All you Need to Know about Intravenous Vitamin C

By      26-Mar 2020       Reading Time: 4 Mins

All you Need to Know about Intravenous Vitamin C

Found in citrus fruits and juices, Vitamin C has a significant role in our diet and in enhancing our immunity. Giving intravenous Vitamin C simply means injecting it into the veins and as a result, this method works faster and better as Vitamin C is getting directly absorbed in the blood. Intravenous therapy (IV) is a method that delivers fluids directly into a vein and it is the fastest way to deliver medications.

Important functions that Vitamin C carries out 

Vitamin C increases the intestinal absorption of non-heme iron from dietary sources and is involved in the metabolism of tyrosine and in the maximization of activity for the essential hormones like cholecystokinin, oxytocin, vasopressin, and alpha-melanotropin. Vitamin C deficiency is found to interfere with collagen synthesis, catecholamine formation, prostaglandin metabolism, and cellular immunity.

Vitamin C (ascorbic acid or ascorbate) has antioxidants which are needed for the biosynthesis of collagen, l-carnitine, and some neurotransmitters. It helps in wound healing and prevents damage to cells.

Deficiency of vitamin C could lead to the following issues:

Vitamin C deficiency can lead to scurvy. Characteristic symptoms of vitamin C deficiency could be :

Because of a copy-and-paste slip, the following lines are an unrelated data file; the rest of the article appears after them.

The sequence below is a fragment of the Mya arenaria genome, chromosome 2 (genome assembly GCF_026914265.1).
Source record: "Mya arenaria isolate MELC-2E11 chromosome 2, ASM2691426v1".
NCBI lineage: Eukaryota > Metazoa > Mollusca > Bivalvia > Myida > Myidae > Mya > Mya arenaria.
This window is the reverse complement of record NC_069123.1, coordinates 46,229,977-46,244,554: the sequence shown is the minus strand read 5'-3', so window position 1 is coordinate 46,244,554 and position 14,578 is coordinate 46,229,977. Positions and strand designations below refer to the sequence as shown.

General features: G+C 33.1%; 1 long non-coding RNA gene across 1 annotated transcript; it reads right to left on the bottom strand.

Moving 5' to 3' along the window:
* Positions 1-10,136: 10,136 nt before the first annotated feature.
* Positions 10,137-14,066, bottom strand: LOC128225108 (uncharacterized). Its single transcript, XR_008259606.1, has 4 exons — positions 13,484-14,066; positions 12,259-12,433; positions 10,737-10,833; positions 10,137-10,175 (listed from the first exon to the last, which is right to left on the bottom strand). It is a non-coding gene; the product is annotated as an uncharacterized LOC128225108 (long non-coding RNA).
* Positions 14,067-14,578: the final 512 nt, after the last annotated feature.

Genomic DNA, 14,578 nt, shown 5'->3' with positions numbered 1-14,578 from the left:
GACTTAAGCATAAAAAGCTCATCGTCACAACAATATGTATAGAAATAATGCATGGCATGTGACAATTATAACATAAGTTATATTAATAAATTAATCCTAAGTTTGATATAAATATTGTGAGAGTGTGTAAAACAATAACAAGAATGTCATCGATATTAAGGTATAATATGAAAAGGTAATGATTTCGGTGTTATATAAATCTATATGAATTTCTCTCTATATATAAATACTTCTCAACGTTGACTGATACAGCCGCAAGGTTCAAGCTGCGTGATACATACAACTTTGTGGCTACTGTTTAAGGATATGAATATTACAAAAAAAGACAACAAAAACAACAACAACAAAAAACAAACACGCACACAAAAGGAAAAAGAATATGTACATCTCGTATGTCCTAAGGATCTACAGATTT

• Swollen and bleeding gums
  • Tiredness
  • Delayed wound healing
  • Joint pain
  • Loose teeth
  • Colored spots on the skin

However, vitamin C injections are given when vitamin C levels need to be increased quickly or when oral supplements can’t be taken due to poor absorption or other reasons.

Supplements of Vitamin C are available in the form of oral tablets, chewable tablets, extended-release tablets, and extended-release capsules. 


Right dosage

The overall aggregate human body store of vitamin C can range between 300 mg (at severe depletion such as scurvy) and 2 g. The bioavailability of vitamin C is regulated by intestinal absorption, tissue stores, renal resorption, renal excretion, and the health status of the person.

To treat vitamin C deficiency, the typical vitamin C injection dose is 200 mg once daily for up to a week. In the case of wound healing, the typical vitamin C injection dose is 1 gram once daily for 5 to 21 days.

Risks and concerns related to high doses of Vitamin C are as follows:

High doses of Vitamin C can cause kidney failure, especially in patients with a history of kidney disorders. Patients having a tendency to develop kidney stones should not be treated with high-dose vitamin C. 

Since vitamin C may help iron get absorbed more easily and used by the body, high doses of the vitamin are not recommended for patients with hemochromatosis- a condition in which the body takes up and stores more iron than required.

High-dose vitamin C injections might increase the chances of developing a kidney stone. People who’ve had kidney stones in the past may stand at higher risk.

Also, injections stand the risk of infection.

Over to you

It is best to talk to your doctor to know about potential risks and possible interactions with drugs that you might be having.  

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